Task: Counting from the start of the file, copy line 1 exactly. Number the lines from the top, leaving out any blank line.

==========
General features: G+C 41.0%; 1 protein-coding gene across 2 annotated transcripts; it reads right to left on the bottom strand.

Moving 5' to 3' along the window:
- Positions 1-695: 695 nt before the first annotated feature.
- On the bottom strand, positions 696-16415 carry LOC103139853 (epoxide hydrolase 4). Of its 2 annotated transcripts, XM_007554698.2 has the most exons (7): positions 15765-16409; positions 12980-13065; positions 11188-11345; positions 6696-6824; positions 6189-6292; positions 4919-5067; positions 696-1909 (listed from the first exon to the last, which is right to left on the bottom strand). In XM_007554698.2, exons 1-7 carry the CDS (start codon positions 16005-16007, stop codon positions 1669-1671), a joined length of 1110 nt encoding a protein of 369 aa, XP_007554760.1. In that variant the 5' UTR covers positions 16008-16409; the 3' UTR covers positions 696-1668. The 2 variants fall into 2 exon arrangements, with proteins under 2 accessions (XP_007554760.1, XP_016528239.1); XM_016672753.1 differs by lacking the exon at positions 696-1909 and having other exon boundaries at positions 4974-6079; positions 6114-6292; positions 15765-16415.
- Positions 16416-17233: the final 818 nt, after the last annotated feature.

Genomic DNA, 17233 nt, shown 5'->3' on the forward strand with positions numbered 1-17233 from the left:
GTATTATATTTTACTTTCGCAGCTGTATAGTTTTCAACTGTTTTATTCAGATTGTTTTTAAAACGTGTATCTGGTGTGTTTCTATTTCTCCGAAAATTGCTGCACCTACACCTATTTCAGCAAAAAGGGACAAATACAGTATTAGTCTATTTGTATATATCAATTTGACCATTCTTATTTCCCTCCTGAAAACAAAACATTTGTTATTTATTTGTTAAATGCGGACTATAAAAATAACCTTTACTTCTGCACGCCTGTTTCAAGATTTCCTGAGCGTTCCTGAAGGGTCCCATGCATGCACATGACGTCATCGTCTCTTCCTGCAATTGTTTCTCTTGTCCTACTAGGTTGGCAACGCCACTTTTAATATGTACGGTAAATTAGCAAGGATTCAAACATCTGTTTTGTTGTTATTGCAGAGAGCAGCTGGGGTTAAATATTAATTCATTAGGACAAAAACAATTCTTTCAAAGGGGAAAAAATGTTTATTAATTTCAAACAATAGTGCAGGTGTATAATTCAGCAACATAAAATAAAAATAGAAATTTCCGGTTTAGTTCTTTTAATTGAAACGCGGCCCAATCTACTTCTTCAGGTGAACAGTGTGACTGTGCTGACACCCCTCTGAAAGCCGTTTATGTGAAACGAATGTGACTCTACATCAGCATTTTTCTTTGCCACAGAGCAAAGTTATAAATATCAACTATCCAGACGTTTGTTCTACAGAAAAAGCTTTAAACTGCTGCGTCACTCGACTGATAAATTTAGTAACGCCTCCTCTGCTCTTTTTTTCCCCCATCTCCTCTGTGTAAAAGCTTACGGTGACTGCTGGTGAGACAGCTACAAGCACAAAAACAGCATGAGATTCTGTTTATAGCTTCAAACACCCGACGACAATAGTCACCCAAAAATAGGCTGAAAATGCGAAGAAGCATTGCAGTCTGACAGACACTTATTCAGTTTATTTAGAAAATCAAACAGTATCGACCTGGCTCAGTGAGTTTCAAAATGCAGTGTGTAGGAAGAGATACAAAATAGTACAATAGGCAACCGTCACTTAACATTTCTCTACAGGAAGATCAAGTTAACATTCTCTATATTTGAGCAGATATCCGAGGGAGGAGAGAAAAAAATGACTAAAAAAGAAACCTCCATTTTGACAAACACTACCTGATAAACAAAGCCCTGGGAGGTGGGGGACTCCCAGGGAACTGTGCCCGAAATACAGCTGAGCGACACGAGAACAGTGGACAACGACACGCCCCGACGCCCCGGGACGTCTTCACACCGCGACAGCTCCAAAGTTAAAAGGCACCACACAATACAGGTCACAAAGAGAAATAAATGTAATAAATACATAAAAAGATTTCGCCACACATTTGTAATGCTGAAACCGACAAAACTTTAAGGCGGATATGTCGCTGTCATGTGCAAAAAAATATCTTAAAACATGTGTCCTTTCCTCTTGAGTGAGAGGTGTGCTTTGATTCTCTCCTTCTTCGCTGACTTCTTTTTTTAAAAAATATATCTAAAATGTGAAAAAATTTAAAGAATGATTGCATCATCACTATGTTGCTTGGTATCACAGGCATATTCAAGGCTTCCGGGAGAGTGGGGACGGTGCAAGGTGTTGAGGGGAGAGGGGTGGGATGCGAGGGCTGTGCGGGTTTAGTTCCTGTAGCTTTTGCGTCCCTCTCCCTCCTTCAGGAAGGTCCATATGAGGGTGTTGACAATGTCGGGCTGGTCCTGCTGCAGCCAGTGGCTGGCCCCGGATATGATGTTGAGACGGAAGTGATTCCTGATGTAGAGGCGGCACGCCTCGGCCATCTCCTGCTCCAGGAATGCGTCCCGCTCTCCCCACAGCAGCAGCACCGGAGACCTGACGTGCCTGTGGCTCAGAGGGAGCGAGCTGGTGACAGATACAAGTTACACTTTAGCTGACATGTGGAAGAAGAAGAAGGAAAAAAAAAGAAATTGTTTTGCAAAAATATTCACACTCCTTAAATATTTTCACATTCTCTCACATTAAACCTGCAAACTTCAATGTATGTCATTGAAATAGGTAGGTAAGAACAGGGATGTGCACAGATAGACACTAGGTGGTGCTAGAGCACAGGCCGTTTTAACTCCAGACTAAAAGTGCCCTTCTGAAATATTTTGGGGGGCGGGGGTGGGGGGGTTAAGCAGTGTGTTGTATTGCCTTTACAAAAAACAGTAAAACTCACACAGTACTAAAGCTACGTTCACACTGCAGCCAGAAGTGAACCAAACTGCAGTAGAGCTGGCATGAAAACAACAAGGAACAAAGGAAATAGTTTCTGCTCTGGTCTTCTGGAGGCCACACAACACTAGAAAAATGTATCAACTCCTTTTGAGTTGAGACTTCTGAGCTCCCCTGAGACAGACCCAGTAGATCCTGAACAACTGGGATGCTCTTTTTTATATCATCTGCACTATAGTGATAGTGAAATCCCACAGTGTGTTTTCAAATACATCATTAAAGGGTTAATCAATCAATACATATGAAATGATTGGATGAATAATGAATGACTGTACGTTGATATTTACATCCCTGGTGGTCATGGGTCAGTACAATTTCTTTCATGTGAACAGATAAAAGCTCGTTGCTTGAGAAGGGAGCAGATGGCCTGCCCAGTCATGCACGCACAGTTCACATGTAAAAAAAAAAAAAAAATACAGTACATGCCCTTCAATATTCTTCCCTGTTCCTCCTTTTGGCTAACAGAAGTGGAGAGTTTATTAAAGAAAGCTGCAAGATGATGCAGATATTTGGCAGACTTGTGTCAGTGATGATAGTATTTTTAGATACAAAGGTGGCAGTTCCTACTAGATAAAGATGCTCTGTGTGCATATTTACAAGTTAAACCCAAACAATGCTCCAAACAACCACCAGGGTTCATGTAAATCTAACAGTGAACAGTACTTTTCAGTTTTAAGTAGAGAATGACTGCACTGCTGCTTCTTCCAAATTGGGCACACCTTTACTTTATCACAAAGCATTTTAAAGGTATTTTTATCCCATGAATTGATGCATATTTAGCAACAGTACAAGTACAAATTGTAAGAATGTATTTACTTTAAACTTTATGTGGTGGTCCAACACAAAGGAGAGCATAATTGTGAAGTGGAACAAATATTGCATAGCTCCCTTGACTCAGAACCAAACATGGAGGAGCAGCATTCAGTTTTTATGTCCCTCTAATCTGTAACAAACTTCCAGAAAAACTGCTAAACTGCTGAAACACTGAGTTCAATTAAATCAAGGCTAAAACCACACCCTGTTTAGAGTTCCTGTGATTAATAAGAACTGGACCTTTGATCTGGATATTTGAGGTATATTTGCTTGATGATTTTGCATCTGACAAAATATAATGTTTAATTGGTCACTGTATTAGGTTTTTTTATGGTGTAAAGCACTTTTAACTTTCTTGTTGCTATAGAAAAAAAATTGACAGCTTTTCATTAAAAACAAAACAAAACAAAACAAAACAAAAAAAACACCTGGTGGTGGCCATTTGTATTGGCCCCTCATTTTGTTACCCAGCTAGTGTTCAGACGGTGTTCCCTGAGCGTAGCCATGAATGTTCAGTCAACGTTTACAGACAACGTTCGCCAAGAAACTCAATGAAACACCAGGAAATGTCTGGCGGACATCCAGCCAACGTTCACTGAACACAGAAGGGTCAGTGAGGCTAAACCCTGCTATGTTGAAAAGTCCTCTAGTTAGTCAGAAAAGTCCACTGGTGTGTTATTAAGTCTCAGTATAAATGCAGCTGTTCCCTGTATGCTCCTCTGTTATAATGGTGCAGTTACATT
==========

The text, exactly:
General features: G+C 41.0%; 1 protein-coding gene across 2 annotated transcripts; it reads right to left on the bottom strand.